recognize the different road signs but to filter the
information useful for the driver, for example using
the speed as one important data to limit the warning
messages to the driver.
This paper is organized as follows: section 2
presents the system architecture; section 3 describes
the research in detection; section 4 presents the
recognition stage and in 5 the tracking. Finally,
results will be given in section 6 and conclusions in
The system presented in this paper fulfils the
requirements of an ADAS in order to get a real time
RSR system (Carrasco et al 2007).
It is able to detect, recognize and track red border
road signs. It deals with one of the major problems
in detection: the change in color when the road sign
is under shadows, and a parallel study of the color of
bricks is done in order to avoid them from the
enhanced image. They are usually an error source
due to their color similarity to road signs.
While the recognition application is working,
another module gets information from the GPS to be
used in the tracking stage and in the warning stage
Fig.2. In this last case, if real speed of the vehicle,
obtained from the GPS is inadequate for the
recognized road sign, a message will be sent to the
driver in order to reduce the velocity.
Figure 2: Left: GPS-RSR System. The system compares
speed and road sign and warns the driver when necessary.
Right: GPS Data acquisition module. A GPS device, a
PDA and a PC with Wireless connection.
Fig 3. depicts the flow chart of the applications.
It has two threads: The first one is in charge of
getting data from the GPS. It is stored, validated and
finally broadcasted to the PC. The other thread is the
Computer Vision application. It acquires images,
converts the image to adapt it to the requirements of
the normalized correlation and finally, detects,
recognizes and emits a message if necessary.
Figure 3: Flow chart of the GPS-RSR application. One
thread communicates to the GPS to obtain and send data.
The other is the Computer Vision application.
GPS data acquisition allows obtaining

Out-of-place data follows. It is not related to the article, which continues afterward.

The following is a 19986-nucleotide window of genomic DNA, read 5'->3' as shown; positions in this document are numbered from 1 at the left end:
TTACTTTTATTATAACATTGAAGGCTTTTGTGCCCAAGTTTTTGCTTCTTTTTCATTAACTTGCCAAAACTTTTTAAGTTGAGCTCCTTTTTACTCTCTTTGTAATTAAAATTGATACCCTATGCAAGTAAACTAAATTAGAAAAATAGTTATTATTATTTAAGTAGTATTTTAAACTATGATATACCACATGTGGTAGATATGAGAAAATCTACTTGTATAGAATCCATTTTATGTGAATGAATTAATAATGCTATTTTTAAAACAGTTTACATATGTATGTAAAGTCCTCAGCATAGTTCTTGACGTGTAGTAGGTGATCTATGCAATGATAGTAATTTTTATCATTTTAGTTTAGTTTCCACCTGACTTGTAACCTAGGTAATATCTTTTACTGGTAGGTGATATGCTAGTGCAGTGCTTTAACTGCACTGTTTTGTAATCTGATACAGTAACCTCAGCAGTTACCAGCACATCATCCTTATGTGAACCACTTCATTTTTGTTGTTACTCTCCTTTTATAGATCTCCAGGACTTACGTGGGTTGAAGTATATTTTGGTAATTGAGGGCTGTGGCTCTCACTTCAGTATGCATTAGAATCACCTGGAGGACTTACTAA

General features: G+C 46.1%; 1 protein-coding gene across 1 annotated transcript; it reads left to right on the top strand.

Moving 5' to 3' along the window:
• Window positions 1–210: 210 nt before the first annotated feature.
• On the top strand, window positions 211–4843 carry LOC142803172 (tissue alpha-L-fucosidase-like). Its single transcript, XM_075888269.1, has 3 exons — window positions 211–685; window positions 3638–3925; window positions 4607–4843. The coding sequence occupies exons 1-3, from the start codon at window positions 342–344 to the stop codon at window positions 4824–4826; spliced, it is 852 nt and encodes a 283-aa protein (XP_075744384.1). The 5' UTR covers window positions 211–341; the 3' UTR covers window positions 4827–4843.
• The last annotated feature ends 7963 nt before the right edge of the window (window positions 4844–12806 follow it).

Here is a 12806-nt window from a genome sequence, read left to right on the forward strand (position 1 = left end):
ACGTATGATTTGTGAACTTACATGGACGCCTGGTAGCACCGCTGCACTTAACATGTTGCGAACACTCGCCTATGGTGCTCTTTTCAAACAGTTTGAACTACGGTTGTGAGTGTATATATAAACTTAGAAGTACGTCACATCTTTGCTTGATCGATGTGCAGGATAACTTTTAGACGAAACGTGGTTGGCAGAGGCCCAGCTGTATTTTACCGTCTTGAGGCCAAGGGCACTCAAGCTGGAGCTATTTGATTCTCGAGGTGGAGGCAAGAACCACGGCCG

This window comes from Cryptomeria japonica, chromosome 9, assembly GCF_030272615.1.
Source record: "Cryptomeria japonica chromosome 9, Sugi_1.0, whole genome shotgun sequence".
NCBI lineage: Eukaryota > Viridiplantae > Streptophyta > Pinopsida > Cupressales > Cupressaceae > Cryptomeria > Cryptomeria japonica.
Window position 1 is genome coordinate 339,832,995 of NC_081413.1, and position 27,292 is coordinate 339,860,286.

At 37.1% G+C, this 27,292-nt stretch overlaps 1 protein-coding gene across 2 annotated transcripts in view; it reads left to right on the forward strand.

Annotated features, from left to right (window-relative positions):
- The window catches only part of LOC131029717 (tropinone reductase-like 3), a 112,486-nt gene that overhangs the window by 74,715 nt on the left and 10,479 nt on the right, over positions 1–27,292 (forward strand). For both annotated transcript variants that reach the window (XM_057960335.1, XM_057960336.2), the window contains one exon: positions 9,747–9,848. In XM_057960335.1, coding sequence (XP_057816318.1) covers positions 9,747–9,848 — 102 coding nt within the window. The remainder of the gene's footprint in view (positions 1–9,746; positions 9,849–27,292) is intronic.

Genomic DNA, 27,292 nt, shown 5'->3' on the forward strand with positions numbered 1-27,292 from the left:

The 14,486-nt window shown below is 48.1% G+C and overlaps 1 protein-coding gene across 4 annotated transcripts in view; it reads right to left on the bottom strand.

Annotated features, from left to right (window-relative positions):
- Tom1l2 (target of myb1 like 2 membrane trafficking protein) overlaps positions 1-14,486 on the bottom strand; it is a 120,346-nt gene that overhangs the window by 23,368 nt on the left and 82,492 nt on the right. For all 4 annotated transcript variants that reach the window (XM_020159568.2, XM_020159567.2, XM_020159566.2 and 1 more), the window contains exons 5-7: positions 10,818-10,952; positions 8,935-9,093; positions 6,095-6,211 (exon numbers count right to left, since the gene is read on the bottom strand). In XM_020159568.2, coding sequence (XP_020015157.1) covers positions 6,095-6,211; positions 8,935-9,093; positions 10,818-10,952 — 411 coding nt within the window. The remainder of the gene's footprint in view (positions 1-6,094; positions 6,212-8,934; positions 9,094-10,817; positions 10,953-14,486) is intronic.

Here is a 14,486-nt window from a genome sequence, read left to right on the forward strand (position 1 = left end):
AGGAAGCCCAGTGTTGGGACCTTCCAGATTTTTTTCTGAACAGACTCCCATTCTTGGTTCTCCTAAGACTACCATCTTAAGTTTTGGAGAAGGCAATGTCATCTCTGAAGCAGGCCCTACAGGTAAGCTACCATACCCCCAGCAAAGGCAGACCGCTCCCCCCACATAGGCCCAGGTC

information that will be used in tracking and
warning stages. The GPS device sends data by
bluetooth connection to a PDA where an algorithm
obtains it, validates it and broadcasts it to the PC
(where the vision application is running) via WiFi.
GPS data follows the National Marine
Electronics Association (NMEA) (NMEA 2007),
based on several messages that contain different
information. The PDA stores data from the different
messages till there is validated information to form a
string that will be sent to the PC. Validation is based
on the number of satellites available, the information
stored belongs to the same time and all the fields are
filled with no null data. There, data is checked so no
data is lost in the transmission.
From the whole information that can be taken
from the GPS messages, speed, course and time are
the ones used in the tracking stage and speed also in
the warning stage.
In the detection stage, the system uses normalized
correlation to find the possible road signs. This
technique needs models of the road signs to correlate
in an adequate image Fig. 4. This image is converted
to greyscale through enhancement of the red color of
the road signs to obtain a greyscale image (pure red
is given the value 255=white, and absence of red is
given the value 0=black). On this image, it will be
possible to find the shape of the road sign as seen in
Fig. 1.
Figure 4: A) RGB image. B) Greyscale image after
enhancement operation. C) Samples of models used in
correlation over iamge B).
Danger, yield and prohibition road signs are red
bordered, but due to aging, weather conditions or
shadows, these borders may be not as red as they
should. A data base of borders under real conditions
has been used to model the behaviour of the color
borders under sun or shadow, and the spectra of
building bricks has been included, to study the
possibility of avoiding them from appearing in the
greyscale image. If in it there are only pixels
belonging to the road signs, it is easier to find them
and no confusion between them and bricks occur.
To achieve this goal, several images containing
road signs have been stored. They have been
separated into two groups: road signs under sun and
under shadow. The reason is that the red color under
shadows changes considerably, enlarging its spectra
to blue and green. So it is better to study sun and
shadow effects separately.
Although this separation is arbitrary in uncertain